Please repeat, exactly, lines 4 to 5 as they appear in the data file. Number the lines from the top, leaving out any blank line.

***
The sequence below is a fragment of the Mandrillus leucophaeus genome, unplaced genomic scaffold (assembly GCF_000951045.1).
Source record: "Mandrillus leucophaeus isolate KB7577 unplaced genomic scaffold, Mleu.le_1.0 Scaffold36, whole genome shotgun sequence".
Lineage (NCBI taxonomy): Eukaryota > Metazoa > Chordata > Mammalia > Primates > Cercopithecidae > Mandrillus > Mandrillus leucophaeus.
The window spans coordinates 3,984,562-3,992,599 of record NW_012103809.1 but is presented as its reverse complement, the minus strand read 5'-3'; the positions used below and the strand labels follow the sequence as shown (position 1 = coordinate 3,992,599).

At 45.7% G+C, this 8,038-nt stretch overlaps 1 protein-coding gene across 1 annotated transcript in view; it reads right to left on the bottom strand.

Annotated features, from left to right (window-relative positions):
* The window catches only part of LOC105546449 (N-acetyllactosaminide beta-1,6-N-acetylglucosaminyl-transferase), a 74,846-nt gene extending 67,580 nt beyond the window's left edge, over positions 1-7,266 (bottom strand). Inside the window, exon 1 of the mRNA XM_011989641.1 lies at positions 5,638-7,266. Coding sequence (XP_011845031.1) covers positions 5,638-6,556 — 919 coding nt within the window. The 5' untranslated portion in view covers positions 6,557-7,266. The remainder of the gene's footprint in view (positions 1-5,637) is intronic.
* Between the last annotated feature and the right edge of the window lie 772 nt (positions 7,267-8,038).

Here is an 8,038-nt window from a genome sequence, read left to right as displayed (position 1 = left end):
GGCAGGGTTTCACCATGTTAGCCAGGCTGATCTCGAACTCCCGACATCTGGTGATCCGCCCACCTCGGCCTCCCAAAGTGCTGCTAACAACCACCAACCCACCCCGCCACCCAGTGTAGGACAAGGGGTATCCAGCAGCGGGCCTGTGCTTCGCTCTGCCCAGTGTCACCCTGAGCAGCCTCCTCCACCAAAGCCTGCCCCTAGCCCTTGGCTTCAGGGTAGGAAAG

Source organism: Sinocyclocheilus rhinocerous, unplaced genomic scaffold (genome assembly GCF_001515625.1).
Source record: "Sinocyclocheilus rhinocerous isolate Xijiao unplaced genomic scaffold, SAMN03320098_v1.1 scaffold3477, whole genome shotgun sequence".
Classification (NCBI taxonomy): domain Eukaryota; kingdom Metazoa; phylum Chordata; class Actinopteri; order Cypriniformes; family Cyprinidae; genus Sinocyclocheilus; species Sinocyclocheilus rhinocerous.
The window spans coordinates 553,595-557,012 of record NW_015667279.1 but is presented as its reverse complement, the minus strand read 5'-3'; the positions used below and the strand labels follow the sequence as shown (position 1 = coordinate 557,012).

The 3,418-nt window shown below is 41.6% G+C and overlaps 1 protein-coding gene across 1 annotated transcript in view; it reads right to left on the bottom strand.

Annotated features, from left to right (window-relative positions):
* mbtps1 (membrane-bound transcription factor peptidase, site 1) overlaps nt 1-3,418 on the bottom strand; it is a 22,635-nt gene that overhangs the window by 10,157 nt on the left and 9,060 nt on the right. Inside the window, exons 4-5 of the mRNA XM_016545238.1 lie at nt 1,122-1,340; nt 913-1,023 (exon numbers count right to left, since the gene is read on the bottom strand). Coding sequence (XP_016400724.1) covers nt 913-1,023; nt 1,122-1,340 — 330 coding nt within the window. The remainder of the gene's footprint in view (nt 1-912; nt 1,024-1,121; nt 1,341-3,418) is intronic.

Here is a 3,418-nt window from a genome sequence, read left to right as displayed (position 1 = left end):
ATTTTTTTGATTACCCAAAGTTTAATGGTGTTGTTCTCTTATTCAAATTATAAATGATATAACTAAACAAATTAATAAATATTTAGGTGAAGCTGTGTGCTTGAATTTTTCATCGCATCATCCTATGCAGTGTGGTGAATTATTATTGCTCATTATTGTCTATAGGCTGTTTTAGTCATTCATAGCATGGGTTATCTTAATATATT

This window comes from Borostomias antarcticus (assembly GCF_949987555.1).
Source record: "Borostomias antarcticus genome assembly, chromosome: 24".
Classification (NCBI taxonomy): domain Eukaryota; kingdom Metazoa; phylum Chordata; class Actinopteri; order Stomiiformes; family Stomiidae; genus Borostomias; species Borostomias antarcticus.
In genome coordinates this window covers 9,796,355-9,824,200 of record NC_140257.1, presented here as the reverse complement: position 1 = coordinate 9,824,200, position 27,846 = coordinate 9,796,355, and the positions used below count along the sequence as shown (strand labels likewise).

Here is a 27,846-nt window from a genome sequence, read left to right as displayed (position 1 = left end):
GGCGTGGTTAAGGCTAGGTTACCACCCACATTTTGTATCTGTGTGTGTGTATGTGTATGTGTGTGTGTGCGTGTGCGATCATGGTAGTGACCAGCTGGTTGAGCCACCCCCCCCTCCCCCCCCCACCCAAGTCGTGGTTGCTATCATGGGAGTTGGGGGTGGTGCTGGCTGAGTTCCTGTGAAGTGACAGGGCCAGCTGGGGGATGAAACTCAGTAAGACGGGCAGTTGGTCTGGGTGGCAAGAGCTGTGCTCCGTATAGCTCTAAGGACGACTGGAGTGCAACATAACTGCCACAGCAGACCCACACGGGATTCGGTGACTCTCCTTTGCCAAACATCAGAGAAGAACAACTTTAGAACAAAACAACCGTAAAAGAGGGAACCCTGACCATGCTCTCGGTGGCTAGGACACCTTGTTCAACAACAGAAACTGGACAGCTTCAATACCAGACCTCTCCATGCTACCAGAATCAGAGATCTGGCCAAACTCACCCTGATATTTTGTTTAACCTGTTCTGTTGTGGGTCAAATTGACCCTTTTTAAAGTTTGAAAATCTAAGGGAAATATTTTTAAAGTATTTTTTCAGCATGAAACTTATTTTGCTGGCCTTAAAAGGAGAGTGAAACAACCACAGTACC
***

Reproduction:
The window spans coordinates 3,984,562-3,992,599 of record NW_012103809.1 but is presented as its reverse complement, the minus strand read 5'-3'; the positions used below and the strand labels follow the sequence as shown (position 1 = coordinate 3,992,599).

At 45.7% G+C, this 8,038-nt stretch overlaps 1 protein-coding gene across 1 annotated transcript in view; it reads right to left on the bottom strand.